Stigmatization, Culture of Toughness Hamper Progress for U.S. Military Mental Health Care

As the U.S. soldier accused of slaughtering 16 civilians in Afghanistan on Sunday makes his way back to the United States, the base where the suspect hails from is coming under scrutiny for its controversial record when it comes to military mental health.

The soldier in custody, described as a 38-year-old staff sergeant who had served three tours in Iraq before arriving for his deployment in Afghanistan in December, was previously based at Joint Base Lewis-McChord near Tacoma, Washington. He had reportedly suffered from a traumatic brain injury earlier in his career, and his attorney has suggested that a post-traumatic stress disorder (PTSD) defense is likely.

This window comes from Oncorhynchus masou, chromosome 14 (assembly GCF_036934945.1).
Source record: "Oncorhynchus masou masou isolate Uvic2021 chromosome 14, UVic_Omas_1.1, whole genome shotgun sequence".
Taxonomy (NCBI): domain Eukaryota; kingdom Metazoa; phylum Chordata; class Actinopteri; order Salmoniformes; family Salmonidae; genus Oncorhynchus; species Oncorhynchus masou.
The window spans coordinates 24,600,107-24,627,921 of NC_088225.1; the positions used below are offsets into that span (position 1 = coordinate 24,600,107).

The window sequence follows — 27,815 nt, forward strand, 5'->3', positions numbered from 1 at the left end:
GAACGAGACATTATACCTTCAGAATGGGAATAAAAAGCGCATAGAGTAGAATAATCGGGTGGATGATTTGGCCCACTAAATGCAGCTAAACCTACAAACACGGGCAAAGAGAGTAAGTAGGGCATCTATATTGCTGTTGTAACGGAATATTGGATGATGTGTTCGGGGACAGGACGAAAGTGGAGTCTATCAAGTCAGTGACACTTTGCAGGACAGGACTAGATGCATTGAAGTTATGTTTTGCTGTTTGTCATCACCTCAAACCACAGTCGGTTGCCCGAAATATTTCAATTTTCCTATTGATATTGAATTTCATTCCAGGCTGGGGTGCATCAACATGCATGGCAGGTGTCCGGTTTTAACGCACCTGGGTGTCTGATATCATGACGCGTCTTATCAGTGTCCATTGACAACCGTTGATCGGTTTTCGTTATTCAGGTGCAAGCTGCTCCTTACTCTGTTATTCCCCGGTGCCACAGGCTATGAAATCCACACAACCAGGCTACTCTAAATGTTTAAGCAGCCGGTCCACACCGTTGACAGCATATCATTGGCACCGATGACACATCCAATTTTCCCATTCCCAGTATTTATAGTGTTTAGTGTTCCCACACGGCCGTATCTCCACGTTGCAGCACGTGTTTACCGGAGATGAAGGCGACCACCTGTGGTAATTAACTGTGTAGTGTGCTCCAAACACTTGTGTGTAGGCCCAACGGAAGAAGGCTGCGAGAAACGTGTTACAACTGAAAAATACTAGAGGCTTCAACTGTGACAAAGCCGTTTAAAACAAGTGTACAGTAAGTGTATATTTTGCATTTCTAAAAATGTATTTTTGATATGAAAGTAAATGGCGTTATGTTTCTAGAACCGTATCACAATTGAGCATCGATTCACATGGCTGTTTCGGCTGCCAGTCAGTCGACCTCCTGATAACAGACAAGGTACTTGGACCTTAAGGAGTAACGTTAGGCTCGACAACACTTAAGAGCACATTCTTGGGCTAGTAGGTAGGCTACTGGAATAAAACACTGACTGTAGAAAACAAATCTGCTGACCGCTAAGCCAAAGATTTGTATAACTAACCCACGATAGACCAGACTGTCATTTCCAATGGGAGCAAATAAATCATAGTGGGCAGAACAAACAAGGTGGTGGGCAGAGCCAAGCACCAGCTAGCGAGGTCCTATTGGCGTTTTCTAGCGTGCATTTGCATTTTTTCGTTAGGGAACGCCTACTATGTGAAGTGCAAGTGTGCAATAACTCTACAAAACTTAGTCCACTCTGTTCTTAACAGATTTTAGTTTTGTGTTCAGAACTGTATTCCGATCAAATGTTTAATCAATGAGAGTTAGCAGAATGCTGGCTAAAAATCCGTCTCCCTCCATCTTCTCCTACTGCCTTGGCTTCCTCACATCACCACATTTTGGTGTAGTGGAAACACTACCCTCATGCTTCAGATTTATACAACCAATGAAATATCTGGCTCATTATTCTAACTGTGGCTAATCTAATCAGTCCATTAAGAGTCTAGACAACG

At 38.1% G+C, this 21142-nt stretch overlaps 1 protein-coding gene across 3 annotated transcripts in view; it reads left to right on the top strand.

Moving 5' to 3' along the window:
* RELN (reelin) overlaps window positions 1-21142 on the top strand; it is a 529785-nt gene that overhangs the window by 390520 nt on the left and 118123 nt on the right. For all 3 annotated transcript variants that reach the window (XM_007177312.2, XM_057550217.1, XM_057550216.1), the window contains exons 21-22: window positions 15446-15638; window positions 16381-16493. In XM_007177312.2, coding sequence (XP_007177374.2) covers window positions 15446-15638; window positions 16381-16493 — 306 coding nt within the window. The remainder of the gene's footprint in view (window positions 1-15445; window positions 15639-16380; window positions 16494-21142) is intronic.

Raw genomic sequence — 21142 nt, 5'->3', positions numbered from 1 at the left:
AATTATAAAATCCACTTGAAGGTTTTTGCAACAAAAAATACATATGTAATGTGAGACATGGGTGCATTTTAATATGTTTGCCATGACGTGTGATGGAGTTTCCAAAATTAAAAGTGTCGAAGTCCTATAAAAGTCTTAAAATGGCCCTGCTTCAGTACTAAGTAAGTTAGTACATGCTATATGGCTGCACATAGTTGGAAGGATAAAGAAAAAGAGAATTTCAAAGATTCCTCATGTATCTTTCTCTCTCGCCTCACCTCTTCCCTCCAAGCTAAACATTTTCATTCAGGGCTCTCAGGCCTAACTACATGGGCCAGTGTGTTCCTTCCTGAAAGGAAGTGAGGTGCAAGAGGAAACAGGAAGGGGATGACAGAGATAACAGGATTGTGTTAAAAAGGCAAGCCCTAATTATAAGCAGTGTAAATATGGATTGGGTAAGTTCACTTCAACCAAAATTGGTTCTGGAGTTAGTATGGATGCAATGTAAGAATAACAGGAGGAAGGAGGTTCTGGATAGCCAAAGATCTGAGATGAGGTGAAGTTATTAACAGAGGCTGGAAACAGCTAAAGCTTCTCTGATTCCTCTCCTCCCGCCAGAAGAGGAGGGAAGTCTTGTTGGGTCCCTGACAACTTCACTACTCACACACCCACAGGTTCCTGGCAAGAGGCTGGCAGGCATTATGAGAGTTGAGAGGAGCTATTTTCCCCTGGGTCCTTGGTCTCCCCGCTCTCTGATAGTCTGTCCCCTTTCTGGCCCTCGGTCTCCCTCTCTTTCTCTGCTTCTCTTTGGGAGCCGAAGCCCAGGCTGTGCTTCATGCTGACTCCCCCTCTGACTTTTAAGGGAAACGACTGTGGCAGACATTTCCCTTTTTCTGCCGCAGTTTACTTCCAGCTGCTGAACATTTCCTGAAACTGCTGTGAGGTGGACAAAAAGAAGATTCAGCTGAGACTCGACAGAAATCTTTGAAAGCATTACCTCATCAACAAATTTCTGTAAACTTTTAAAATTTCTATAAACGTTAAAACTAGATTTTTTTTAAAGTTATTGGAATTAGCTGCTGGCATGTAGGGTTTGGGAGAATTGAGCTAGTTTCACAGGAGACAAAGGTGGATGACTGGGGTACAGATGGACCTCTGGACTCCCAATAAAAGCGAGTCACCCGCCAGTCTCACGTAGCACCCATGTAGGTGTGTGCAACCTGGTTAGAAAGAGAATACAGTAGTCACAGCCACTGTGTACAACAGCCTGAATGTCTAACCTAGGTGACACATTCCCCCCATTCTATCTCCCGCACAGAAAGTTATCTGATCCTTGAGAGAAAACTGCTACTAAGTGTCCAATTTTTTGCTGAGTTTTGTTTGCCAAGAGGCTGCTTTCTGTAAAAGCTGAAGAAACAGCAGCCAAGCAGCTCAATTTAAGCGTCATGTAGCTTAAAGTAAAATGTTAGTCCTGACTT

"The military has an increasing amount of financial and personnel resources devoted to mental health, and they have done the best they can considering the other obligations they have to win wars," Dr. Bret A. Moore, a military mental health consultant who has authored books on treating PTSD and adjusting to life after deployment, told Trend Lines. "But it is almost impossible to keep up with the demand. And as we have just pulled out of Iraq, and as we start to come out of Afghanistan, it's going to become even more difficult, because we're going to have even more soldiers coming back home and needing care."

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